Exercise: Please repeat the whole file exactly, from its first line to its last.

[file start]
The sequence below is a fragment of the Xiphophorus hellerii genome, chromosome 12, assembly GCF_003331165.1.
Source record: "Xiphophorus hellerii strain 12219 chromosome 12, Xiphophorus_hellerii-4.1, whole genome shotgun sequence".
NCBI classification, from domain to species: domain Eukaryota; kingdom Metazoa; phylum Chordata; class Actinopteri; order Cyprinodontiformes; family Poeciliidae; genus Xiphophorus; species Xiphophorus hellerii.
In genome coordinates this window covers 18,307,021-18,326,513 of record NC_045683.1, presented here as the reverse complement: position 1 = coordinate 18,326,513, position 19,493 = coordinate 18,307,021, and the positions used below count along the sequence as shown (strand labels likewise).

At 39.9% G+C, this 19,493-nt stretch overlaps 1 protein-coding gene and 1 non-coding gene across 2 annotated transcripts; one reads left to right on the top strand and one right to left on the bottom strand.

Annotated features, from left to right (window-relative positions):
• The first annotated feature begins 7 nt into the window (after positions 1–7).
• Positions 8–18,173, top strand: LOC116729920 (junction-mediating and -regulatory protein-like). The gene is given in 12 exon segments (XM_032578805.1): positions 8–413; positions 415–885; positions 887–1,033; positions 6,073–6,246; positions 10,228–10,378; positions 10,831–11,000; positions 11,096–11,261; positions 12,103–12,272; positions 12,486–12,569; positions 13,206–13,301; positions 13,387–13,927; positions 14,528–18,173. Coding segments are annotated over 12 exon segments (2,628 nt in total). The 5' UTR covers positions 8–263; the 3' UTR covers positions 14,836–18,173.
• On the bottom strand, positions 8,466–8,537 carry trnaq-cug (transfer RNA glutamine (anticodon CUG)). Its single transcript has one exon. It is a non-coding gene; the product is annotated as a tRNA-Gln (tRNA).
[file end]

The sequence below is a fragment of the Xiphophorus hellerii genome, chromosome 12, assembly GCF_003331165.1.
Source record: "Xiphophorus hellerii strain 12219 chromosome 12, Xiphophorus_hellerii-4.1, whole genome shotgun sequence".
NCBI classification, from domain to species: domain Eukaryota; kingdom Metazoa; phylum Chordata; class Actinopteri; order Cyprinodontiformes; family Poeciliidae; genus Xiphophorus; species Xiphophorus hellerii.
In genome coordinates this window covers 18,307,021-18,326,513 of record NC_045683.1, presented here as the reverse complement: position 1 = coordinate 18,326,513, position 19,493 = coordinate 18,307,021, and the positions used below count along the sequence as shown (strand labels likewise).

At 39.9% G+C, this 19,493-nt stretch overlaps 1 protein-coding gene and 1 non-coding gene across 2 annotated transcripts; one reads left to right on the top strand and one right to left on the bottom strand.

Annotated features, from left to right (window-relative positions):
• The first annotated feature begins 7 nt into the window (after positions 1–7).
• Positions 8–18,173, top strand: LOC116729920 (junction-mediating and -regulatory protein-like). The gene is given in 12 exon segments (XM_032578805.1): positions 8–413; positions 415–885; positions 887–1,033; positions 6,073–6,246; positions 10,228–10,378; positions 10,831–11,000; positions 11,096–11,261; positions 12,103–12,272; positions 12,486–12,569; positions 13,206–13,301; positions 13,387–13,927; positions 14,528–18,173. Coding segments are annotated over 12 exon segments (2,628 nt in total). The 5' UTR covers positions 8–263; the 3' UTR covers positions 14,836–18,173.
• On the bottom strand, positions 8,466–8,537 carry trnaq-cug (transfer RNA glutamine (anticodon CUG)). Its single transcript has one exon. It is a non-coding gene; the product is annotated as a tRNA-Gln (tRNA).